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The cookie is cancelled

Published 24 Feb 2021 by Ellice Eadie, CANDDi
Read this in about 2 minutes

Yesterday, Firefox launched a new privacy feature into its Enhanced Tracking Protection mode - total cookie protection.

This means that when browsing through Firefox, tracking cookies will be confined to the site they were created. In doing so, tracking companies will no longer be able to monitor your activity as you browse from site to site.

In terms of data privacy, this is a big move. Other giants such as Google are also implementing similar strategies, so it won’t be long before they’re wiped from browsers for good.

But what does this mean for you?

It’s great news for your online data protection, as you’ll no longer get those annoying ads that pop up everywhere after you’ve done a bit of online shopping. Snitches.

But when it comes to your company’s tracking tool, will it have an effect?

Let’s take a look.

3rd party data

Firefox changes

This has been a long time coming.

Back in 2019, Firefox introduced Enhanced Tracking Protection. This meant as soon as you launched their browser, cookies would be blocked by websites that identify as tracking companies.

Since then, they’ve been working to take this further, with the new Total Cookie Protection creating the most comprehensive privacy policy against cookie-based tracking.

This means no cookies will be able track you as you move across the web.

It works by maintaining a separate “cookie jar” (pardon the pun, that’s their words, not ours) for each website visited.

So, any time a website you’re looking at places a cookie in your browser, it’ll be confined to the ‘cookie jar’ assigned to that website. Basically, it won’t be shared with any other website, meaning your data won’t be shared with it.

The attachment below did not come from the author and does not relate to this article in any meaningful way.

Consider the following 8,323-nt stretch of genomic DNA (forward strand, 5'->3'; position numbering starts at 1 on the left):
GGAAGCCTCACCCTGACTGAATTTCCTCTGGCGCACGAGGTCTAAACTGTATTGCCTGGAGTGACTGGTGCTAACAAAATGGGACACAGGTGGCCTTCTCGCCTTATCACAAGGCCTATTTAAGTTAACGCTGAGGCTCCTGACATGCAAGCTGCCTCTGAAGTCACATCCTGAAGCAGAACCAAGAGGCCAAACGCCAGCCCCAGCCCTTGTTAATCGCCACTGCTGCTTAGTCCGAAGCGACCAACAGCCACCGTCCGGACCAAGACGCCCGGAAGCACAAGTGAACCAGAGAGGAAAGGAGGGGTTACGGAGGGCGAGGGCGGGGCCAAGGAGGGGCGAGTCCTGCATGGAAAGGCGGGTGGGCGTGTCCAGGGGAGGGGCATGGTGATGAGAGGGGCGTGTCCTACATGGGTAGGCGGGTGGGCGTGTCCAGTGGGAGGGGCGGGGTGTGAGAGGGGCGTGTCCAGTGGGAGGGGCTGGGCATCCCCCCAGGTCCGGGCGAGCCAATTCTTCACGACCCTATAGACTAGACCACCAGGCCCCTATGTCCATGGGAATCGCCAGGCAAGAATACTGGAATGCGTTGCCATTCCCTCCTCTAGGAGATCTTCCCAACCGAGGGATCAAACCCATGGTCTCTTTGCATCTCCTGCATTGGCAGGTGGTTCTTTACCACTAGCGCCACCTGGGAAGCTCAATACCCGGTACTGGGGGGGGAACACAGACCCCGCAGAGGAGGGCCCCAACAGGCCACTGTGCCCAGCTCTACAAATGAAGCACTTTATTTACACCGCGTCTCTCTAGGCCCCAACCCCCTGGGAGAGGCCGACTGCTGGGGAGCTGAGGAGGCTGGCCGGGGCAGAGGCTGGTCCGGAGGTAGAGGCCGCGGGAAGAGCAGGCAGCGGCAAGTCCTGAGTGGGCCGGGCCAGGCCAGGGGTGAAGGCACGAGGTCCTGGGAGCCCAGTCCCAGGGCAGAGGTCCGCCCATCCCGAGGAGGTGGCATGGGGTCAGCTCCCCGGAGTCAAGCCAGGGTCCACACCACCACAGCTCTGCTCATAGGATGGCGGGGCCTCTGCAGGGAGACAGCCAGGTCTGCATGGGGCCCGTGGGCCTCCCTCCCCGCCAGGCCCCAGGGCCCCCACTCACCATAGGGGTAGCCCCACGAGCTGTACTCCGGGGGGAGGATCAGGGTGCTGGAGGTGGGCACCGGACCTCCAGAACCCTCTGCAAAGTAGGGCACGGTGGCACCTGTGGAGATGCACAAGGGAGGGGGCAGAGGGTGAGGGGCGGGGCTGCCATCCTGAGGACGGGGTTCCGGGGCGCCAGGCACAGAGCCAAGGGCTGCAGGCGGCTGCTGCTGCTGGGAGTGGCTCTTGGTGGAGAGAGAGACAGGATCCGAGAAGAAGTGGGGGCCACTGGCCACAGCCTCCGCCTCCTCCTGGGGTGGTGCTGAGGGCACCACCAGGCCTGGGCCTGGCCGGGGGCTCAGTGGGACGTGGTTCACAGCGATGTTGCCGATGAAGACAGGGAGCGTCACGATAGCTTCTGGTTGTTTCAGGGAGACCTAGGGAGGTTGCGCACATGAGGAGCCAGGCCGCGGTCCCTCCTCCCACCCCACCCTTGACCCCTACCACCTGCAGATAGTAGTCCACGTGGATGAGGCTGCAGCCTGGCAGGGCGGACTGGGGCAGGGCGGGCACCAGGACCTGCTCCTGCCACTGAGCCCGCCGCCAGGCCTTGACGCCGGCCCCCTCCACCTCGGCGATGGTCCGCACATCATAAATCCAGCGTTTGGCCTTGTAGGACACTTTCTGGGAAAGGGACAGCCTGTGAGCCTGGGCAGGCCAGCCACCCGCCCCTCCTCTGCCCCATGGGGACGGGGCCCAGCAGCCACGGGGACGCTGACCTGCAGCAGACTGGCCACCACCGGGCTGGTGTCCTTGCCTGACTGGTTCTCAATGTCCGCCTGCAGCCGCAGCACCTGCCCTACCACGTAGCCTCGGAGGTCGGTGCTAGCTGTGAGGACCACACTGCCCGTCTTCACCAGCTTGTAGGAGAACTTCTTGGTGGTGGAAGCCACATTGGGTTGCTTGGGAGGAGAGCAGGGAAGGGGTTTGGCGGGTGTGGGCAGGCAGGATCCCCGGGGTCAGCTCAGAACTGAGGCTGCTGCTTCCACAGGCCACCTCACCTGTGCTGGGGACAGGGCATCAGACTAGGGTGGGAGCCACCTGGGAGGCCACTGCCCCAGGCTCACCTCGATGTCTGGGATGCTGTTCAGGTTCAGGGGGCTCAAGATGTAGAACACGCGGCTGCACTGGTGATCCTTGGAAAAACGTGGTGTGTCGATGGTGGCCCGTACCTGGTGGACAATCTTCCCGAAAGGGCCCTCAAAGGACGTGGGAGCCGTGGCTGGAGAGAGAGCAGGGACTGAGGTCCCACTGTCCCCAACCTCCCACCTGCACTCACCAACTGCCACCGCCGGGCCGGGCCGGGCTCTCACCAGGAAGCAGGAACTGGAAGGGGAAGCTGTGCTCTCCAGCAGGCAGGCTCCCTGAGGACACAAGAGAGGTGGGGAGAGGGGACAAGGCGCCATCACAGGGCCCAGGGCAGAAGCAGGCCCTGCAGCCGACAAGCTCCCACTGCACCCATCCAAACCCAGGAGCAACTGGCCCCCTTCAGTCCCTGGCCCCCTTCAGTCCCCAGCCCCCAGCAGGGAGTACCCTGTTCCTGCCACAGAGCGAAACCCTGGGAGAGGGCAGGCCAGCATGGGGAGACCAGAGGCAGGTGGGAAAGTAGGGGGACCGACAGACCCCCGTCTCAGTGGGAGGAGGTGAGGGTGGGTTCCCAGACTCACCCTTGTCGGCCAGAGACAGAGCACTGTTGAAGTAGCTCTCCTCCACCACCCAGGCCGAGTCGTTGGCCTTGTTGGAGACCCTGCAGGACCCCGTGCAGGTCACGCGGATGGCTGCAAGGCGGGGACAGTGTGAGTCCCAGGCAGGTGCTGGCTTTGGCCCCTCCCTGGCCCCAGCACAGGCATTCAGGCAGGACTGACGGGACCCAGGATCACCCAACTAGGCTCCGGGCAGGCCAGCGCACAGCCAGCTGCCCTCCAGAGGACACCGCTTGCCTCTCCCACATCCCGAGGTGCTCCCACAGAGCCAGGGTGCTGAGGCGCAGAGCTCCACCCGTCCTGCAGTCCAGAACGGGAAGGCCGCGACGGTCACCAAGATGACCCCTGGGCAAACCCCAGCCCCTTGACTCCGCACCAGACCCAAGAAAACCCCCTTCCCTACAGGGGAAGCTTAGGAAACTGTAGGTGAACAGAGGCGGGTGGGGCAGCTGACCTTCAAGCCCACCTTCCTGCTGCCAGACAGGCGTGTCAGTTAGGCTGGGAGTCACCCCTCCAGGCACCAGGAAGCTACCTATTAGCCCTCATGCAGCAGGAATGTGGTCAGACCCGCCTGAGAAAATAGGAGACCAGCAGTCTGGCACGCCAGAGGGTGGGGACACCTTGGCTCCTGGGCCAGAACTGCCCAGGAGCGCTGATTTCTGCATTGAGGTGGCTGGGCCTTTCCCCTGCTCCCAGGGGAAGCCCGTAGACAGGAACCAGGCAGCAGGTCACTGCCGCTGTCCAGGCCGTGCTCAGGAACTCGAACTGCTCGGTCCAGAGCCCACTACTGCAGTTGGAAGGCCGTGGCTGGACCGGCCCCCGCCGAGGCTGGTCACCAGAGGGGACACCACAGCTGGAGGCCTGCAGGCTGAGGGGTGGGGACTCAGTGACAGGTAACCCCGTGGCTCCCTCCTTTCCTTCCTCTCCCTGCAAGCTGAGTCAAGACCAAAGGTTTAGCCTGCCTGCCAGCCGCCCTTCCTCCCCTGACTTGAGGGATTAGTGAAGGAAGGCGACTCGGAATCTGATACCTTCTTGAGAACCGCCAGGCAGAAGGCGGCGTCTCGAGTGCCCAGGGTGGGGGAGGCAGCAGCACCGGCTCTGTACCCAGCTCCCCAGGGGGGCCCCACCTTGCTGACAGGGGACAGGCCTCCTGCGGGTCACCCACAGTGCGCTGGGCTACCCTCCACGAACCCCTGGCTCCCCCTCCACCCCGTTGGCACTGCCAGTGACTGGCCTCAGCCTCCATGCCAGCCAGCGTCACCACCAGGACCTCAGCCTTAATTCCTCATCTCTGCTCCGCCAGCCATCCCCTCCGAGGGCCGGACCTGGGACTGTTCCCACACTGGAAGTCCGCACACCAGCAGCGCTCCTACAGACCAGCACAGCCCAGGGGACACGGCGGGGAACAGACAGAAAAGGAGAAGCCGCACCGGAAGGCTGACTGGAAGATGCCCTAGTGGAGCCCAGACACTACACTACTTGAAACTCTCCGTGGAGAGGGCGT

HTTP cookies are small amounts of text lodged into a website browser as a way of collecting and remembering information about visitors and their browsing history.

If you’re already using tracking software on your website, you’ll know the valuable insight the use of cookies can provide, but it’s important to know where this data really came from.

Cookies can work in two ways. They either store 3rd party data, or 1st party data.

Does it matter?

In short, the answer is yes.

3rd party data has long been at the centre of controversy for its ability to collect information on visitors from a domain other than the one currently being viewed.

This has raised numerous questions about privacy policy and compliance with GDPR for companies, with many browsers like Firefox, pulling the plug on 3rd party cookies completely.

However, 1st party cookies are stored by the website directly.

They’re considered more user-friendly as they only allow website owners to view analytics and remember certain data for an enhanced user experience.

What does this mean for you?

That latest privacy policy overhauls are making a beeline for cookies, which is a pretty scary prospect for most companies.

Digital marketing and tracking tools have relied on 3rd party data for the last quarter of a century! Without them, they just won’t work.

But the good news is that first-party cookies are only ever confined to the site in which they were created anyway. So anyone using first-party cookies won’t be blocked by the likes of Firefox.

And here at CANDDi, we’ve only ever used first-party cookies.

Since the beginning, we’ve always believed there’s no need to unnecessarily trace people’s clicks and swipes all over the internet. Instead, we focus on gathering real, insightful data on the visitors of one website only, yours!

This can be really helpful if you’re looking to remember visitor session activity, profile website visitors, map visitors across multiple platforms and refine your sales & marketing targets, all without an intrusive violation of your viewers privacy! Win win.

If you’re looking to change the way you collect your analytical data, why not try CANDDi for free today?

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